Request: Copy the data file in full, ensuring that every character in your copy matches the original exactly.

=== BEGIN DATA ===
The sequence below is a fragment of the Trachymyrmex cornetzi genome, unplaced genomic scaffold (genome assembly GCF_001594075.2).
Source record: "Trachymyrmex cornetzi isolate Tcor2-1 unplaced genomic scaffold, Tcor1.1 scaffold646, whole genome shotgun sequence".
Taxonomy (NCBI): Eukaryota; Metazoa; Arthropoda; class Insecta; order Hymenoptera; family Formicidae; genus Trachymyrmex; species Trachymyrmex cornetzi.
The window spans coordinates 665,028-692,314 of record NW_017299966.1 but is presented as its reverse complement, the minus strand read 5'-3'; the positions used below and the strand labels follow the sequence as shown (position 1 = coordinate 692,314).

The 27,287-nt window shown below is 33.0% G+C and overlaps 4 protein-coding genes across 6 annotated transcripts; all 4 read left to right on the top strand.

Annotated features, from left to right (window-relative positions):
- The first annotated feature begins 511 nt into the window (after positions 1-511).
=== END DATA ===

The sequence below is a fragment of the Trachymyrmex cornetzi genome, unplaced genomic scaffold (genome assembly GCF_001594075.2).
Source record: "Trachymyrmex cornetzi isolate Tcor2-1 unplaced genomic scaffold, Tcor1.1 scaffold646, whole genome shotgun sequence".
Taxonomy (NCBI): Eukaryota; Metazoa; Arthropoda; class Insecta; order Hymenoptera; family Formicidae; genus Trachymyrmex; species Trachymyrmex cornetzi.
The window spans coordinates 665,028-692,314 of record NW_017299966.1 but is presented as its reverse complement, the minus strand read 5'-3'; the positions used below and the strand labels follow the sequence as shown (position 1 = coordinate 692,314).

The 27,287-nt window shown below is 33.0% G+C and overlaps 4 protein-coding genes across 6 annotated transcripts; all 4 read left to right on the top strand.

Annotated features, from left to right (window-relative positions):
- The first annotated feature begins 511 nt into the window (after positions 1-511).